Citations and Speeches

Citations

112th Congregation (1981)

HUI Wai Haan
M.B.E., B.A., M.Sc. (Hong Kong)

The Public Orator Dr. Arnold Chia-Loh Hsieh, B.SC., M.D., D.SC., wrote and delivered the following citation:

To have served one institution for a span of forty years is no mean achievement and inevitably there are many, very many, who have come into contact with Miss Hui in this period and who have their own particular memory of her devotion to students, to chemistry, and to the University.

Miss Hui was born in Canton towards the end of the Ch'ing Dynasty. Brought as a babe-in-arms to Hong Kong, she has lived here ever since. She came from Belilios Public School to the University of Hong Kong. Graduating with a B.A. degree in 1932, she taught chemistry almost continuously from then until she retired in July 1973. The Japanese occupation of Hong Kong, which closed the University, broke the continuity and in this period she remained in Hong Kong to succour her parents and to work part of the time as a chemist in the New Asiatic Chemical Works, a Chinese firm making drugs for the local populace. Many students have come under her tutelage, none perhaps more distinguished as a scholar and a professional chemist than the present Vice-Chancellor, Dr. Rayson Huang. In the immediate post-war period she helped to re-establish the Chemistry Department and in the ensuing years to assist its growth.

By reason of her sex and the resources, attitudes, and responsibilities of the generation in which she initially worked, her ambition to engage in chemical research was not fulfilled until well after the war. In 1950, with the encouragement of the first post-war Professor of Chemistry, Professor J. E. Driver, she eventually fulfilled her ambition, commencing work on local plant materials. This work still continues, and will continue, as she is now an Honorary Research Fellow of the Faculty of Science and has, despite her retirement, retained her room and the working facilities to enable her to explore further local plant materials. It is significant that with the opportunity which retiring from teaching offers she has expanded her research activities rather than the opposite!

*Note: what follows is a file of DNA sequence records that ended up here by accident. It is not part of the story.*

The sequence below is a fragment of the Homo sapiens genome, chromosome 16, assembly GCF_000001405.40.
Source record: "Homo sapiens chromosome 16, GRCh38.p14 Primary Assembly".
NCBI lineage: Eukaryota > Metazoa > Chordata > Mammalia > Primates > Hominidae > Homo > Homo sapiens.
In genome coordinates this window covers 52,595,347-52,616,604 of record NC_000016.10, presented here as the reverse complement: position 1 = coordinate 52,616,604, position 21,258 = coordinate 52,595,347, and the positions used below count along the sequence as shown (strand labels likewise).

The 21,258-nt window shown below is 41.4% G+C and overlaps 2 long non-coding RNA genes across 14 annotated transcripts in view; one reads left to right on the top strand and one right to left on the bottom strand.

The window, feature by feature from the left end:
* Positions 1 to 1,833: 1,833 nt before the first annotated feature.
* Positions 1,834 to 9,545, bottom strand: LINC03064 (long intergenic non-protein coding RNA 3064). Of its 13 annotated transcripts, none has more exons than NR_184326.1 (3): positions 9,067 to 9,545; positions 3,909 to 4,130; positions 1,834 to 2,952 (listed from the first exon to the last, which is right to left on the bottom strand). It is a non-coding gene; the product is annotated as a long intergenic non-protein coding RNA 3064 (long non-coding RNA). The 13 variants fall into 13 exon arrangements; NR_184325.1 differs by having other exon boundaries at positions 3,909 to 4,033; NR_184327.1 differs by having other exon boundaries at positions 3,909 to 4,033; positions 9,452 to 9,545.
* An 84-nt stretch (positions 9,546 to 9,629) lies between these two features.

In 1954 she received the M.Sc. degree of this university for her work on Psidium Guaiva, and since then she has spent time overseas in Cambridge with Lord Todd and in Stanford, U.S.A., in Professor Carl Djerrassi's laboratories.

She was awarded the M.B.E. (Honorary) in the New Year's Honours List of 1968, an indication of the high regard the community has for her contribution to scholarship and devotion as a teacher.

It is with a note of sadness that we see Miss Hui retire, since she holds the key to much of the University; however, her determination to stay with us as a chemical colleague ensures that she will never be far away when we need to seek advice.

Her many colleagues and students from the past forty years thank her for her loyalty and devotion to the University in general and the Chemistry Department in particular and wish her every happiness and success in her retirement.